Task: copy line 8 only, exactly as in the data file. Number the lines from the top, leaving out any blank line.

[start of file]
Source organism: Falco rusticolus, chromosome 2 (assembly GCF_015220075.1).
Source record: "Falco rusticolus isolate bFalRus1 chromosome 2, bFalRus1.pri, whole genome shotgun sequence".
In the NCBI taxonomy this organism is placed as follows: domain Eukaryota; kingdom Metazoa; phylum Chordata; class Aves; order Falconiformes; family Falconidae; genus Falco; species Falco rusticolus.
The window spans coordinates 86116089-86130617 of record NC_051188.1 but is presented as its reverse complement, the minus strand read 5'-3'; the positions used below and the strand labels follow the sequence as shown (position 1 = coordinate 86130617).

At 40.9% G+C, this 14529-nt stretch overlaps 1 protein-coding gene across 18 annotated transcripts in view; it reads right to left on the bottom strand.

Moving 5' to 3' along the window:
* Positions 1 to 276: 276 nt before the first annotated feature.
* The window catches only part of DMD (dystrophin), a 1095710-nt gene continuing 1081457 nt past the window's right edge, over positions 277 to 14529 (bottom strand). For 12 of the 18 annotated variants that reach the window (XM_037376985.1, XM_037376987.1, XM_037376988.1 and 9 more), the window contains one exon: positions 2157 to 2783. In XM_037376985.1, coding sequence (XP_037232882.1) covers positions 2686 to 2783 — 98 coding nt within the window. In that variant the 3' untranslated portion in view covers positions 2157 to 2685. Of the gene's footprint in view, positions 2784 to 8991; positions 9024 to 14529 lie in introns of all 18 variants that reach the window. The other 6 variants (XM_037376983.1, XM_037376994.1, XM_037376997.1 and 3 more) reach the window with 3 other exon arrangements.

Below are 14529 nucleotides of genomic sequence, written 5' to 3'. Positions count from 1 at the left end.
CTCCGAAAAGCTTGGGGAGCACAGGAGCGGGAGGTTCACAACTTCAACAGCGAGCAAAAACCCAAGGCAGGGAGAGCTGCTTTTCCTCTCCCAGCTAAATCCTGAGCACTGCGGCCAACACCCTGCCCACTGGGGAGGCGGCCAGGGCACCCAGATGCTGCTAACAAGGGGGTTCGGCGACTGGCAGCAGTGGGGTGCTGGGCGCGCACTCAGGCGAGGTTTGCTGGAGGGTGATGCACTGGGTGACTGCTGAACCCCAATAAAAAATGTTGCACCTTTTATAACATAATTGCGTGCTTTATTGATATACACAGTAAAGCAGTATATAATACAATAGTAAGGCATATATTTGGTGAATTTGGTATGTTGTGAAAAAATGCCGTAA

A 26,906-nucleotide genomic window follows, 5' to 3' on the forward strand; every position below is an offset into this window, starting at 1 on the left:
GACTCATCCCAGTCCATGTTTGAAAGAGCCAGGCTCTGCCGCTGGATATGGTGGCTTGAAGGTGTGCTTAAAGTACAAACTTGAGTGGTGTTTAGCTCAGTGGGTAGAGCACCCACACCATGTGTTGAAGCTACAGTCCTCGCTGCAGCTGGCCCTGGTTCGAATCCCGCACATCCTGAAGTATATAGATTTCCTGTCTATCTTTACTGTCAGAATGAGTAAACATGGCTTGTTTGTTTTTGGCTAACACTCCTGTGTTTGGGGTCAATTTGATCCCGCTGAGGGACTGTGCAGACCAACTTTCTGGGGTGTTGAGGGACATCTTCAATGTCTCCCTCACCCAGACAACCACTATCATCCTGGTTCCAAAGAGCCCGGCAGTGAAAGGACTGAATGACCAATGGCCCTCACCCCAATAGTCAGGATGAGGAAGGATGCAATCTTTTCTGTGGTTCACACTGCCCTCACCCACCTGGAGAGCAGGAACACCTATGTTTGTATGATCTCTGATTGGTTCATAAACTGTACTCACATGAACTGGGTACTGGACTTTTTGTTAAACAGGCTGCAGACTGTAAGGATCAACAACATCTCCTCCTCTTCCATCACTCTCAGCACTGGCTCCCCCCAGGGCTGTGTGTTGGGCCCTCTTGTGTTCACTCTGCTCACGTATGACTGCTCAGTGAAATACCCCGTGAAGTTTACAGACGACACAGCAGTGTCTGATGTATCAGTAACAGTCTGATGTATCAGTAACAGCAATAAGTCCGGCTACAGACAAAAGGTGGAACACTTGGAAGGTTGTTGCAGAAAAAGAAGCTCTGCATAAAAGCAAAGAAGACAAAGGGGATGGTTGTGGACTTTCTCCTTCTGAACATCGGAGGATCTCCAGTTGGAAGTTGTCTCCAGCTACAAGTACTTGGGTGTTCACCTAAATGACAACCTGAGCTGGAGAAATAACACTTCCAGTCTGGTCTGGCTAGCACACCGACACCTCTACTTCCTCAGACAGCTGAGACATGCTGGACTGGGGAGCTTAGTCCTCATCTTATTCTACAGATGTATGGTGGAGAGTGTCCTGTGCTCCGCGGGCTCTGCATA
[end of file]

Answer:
* The window catches only part of DMD (dystrophin), a 1095710-nt gene continuing 1081457 nt past the window's right edge, over positions 277 to 14529 (bottom strand). For 12 of the 18 annotated variants that reach the window (XM_037376985.1, XM_037376987.1, XM_037376988.1 and 9 more), the window contains one exon: positions 2157 to 2783. In XM_037376985.1, coding sequence (XP_037232882.1) covers positions 2686 to 2783 — 98 coding nt within the window. In that variant the 3' untranslated portion in view covers positions 2157 to 2685. Of the gene's footprint in view, positions 2784 to 8991; positions 9024 to 14529 lie in introns of all 18 variants that reach the window. The other 6 variants (XM_037376983.1, XM_037376994.1, XM_037376997.1 and 3 more) reach the window with 3 other exon arrangements.